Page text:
Blue Badges and Invisible Illness – My Experiences

pippa in powerchair with back to camera, looking at colourful flowers along side of path

This piece was previously commissioned by UNITE Magazine (April 2019).

Society knows that people with invisible illnesses exist, but how much do they know about people’s experiences? If others can’t see people’s symptoms with their own eyes, how do they know that they’re there? Taking our word for it apparently isn’t enough, as has been illustrated with my own Blue Badge journey.

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Disney Made Me Question My Disability

pippa and izzy stood either side of and posing with mickey mouse

This piece was originally written for Scope’s online community, but I never got around to sharing it on my blog. It was this time last year that we were in Disneyland Paris living our very best lives, so here’s something of a throwback…

Something I often consider is at what point an invisible illness becomes visible ‘enough’. Why? Because despite using an extremely visible mobility aid, many non-disabled people are still inclined to question whether I actually look unwell enough to use a wheelchair. I’ve talked many a time about people’s perceptions of my invisible condition, and what it’s like to be an invisibly ill wheelchair user, however it was my recent experience at Disneyland Paris, using their access card system for the first time, that was a particular eye-opener for me.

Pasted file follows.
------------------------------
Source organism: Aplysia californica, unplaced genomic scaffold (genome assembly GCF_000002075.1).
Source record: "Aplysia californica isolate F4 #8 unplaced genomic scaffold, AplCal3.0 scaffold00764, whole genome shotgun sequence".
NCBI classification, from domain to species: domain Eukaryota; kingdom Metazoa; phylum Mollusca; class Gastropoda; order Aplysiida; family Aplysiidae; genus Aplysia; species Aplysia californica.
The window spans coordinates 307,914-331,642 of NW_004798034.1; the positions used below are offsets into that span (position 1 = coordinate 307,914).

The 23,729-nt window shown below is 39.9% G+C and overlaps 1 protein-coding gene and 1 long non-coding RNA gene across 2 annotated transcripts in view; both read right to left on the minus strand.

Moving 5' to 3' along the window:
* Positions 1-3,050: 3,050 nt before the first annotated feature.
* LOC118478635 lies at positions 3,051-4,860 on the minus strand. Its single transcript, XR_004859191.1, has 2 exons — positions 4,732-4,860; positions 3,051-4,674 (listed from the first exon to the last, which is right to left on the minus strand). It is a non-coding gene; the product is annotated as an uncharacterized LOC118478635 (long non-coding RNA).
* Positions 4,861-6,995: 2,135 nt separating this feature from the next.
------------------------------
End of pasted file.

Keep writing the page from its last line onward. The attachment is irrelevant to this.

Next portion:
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#ScooterGirlCampaign – a chat with Tanyalee Davis

selfie of tanyalee and pippa, smiing at camera

As I’m sure many of you have seen, comedian Tanyalee has had her fair share of public transport issues lately. From being asked to move her mobility scooter to give priority to a passenger with a folding pram, to literally being left on a train when assistance failed to show up, it’s been one thing after the other. Ahead of Tanyalee’s performance at York Fringe, I had the opportunity to chat to her about the status of mobility aids, the tiresome act of arranging assistance, and accidentally beginning an accessible transport movement…

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Powerchairs Aren’t Just For Elderly People

pippa in powerchair looking to right and laughing

If you’re new to my blog, hello and a warm welcome! I’m Pippa, I’m from Yorkshire, and I have a rather inconvenient chronic illness. You can find out more about me here, and read my chronic illness story here.

I first became an ambulatory wheelchair user in 2015, when my mobility began decreasing due to my chronic illness. Back then I relied on a transit wheelchair pushed by somebody else, and did my best to make it work for my lifestyle. Fast forward three years, however, and I’ve now made the transition to becoming a part-time powerchair user, and own the Eden Comet power-chair from Eden Mobility.

I have to say, I’m loving the power-chair life so far (and I’ve shared a little about my own experiences over on my Instagram page), but today I wanted to talk about one of the biggest barriers that held me back from making this decision for so long: self-confidence.

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